There was a portrait on the wall of the owner. Vic Girardi was his name, and as I looked around the store I saw posters and plaques extolling his accomplishments. Supposedly a font of fitness and nutrition knowledge, Vic taught a nutrition course at San Diego State College, was a consultant to the San Diego Chargers, and also marketed his own line of food supplements. Vic had come from New York State where he had gone to college at Seton Hall and competed as an Olympic weight lifter back in the early 1950s.

 

Vic was a class act. Only average height and weight, he was probably in his late forties or early fifties, and sported a thick head of mahogany brown hair combed straight down over his forehead. His face was darkly tanned and deeply furrowed. He was wearing a red, white, yellow, and green Hawaiian flower print shirt. It was opened to mid torso to show off the medallion suspended from his neck on a gold chain. White chinos and sandals completed the package.

 

 

 

Before I had finished my sandwich I became aware of a conversation taking place over near the cash register. It was Vic Girardi himself talking to an elderly woman. His presentation was spell binding, though from my perspective pretty fragmented and bordering on unintelligible. He was nose to nose with the woman, speaking rapidly, and wildly gesturing with his arms as he did so.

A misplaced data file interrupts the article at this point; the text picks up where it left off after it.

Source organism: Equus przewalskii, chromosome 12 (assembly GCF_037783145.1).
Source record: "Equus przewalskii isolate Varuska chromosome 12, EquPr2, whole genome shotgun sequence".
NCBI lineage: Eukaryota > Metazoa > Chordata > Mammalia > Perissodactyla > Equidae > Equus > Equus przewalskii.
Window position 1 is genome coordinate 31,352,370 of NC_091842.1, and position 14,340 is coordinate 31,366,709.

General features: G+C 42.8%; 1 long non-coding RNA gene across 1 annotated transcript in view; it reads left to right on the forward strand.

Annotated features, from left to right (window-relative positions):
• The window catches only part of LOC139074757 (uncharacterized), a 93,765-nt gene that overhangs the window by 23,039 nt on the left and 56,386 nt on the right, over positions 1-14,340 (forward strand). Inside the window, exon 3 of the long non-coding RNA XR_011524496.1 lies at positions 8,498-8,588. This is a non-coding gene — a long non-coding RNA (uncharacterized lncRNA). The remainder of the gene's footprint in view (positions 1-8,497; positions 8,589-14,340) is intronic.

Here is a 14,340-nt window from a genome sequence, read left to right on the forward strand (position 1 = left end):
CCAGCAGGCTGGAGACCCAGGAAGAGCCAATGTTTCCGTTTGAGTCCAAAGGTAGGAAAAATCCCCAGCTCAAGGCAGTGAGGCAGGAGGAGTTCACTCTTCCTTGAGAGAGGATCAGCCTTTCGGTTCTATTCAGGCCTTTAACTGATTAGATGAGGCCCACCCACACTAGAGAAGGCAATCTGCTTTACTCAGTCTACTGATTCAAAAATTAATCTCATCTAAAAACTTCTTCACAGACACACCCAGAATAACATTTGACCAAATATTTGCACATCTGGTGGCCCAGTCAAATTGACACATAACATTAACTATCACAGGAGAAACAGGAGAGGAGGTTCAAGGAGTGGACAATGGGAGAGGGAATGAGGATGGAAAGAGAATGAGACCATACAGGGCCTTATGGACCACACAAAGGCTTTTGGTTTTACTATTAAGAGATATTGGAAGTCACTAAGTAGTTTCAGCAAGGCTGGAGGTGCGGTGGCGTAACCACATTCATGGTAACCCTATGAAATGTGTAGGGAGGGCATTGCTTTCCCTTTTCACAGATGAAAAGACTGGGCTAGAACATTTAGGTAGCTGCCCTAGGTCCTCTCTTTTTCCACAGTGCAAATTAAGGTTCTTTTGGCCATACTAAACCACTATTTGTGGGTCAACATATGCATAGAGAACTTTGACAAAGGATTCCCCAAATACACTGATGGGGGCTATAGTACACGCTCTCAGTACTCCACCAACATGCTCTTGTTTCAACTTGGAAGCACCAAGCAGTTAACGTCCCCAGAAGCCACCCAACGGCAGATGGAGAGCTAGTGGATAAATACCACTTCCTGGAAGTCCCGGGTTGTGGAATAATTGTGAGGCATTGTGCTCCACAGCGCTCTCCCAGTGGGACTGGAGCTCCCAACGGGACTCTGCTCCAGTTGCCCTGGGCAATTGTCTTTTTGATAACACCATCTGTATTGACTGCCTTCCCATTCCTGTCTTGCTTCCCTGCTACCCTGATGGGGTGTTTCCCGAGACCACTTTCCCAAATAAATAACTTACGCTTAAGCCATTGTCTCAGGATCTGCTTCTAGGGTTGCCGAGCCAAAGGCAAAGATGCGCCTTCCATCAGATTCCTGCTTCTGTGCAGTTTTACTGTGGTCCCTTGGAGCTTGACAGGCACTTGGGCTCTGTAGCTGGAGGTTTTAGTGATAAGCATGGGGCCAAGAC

"Calcium necessary.......bony matrix.....balance out phosphorous......vitamin C with citrus bioflavonoids.....enhances iron

absorption.......phosphatidyl choline......memory loss...."

 

With the completion of this blistering monologue, Vic filled two grocery bags for the woman and then rang up a bill close to two hundred dollars. The woman paid in cash and then Vic, with what appeared to have been a forced smile, motioned for one of his gorgeous female assistants to carry the woman's groceries out to her car.